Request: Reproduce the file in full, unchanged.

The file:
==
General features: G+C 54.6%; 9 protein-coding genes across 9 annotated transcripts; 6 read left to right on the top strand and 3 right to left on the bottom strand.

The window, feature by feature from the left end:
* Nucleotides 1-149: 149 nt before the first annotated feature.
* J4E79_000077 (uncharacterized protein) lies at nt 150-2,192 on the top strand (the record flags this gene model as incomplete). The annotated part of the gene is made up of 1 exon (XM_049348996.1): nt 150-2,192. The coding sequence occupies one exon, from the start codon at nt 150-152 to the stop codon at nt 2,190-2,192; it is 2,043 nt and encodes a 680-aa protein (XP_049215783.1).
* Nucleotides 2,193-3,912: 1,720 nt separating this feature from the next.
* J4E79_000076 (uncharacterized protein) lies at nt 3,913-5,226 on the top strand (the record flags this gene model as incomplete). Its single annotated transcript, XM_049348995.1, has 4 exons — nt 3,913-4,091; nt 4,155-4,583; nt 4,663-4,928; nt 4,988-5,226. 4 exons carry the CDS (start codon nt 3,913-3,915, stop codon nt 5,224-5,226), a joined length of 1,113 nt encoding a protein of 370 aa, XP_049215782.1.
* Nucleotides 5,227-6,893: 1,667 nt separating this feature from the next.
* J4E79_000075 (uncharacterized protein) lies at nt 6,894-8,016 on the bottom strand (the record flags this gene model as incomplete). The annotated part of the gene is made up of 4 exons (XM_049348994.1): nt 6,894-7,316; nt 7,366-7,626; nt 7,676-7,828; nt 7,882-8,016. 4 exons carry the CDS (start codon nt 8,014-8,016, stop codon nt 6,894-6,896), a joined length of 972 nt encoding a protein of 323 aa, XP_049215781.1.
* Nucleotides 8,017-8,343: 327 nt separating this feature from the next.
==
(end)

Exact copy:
General features: G+C 54.6%; 9 protein-coding genes across 9 annotated transcripts; 6 read left to right on the top strand and 3 right to left on the bottom strand.

The window, feature by feature from the left end:
* Nucleotides 1-149: 149 nt before the first annotated feature.
* J4E79_000077 (uncharacterized protein) lies at nt 150-2,192 on the top strand (the record flags this gene model as incomplete). The annotated part of the gene is made up of 1 exon (XM_049348996.1): nt 150-2,192. The coding sequence occupies one exon, from the start codon at nt 150-152 to the stop codon at nt 2,190-2,192; it is 2,043 nt and encodes a 680-aa protein (XP_049215783.1).
* Nucleotides 2,193-3,912: 1,720 nt separating this feature from the next.
* J4E79_000076 (uncharacterized protein) lies at nt 3,913-5,226 on the top strand (the record flags this gene model as incomplete). Its single annotated transcript, XM_049348995.1, has 4 exons — nt 3,913-4,091; nt 4,155-4,583; nt 4,663-4,928; nt 4,988-5,226. 4 exons carry the CDS (start codon nt 3,913-3,915, stop codon nt 5,224-5,226), a joined length of 1,113 nt encoding a protein of 370 aa, XP_049215782.1.
* Nucleotides 5,227-6,893: 1,667 nt separating this feature from the next.
* J4E79_000075 (uncharacterized protein) lies at nt 6,894-8,016 on the bottom strand (the record flags this gene model as incomplete). The annotated part of the gene is made up of 4 exons (XM_049348994.1): nt 6,894-7,316; nt 7,366-7,626; nt 7,676-7,828; nt 7,882-8,016. 4 exons carry the CDS (start codon nt 8,014-8,016, stop codon nt 6,894-6,896), a joined length of 972 nt encoding a protein of 323 aa, XP_049215781.1.
* Nucleotides 8,017-8,343: 327 nt separating this feature from the next.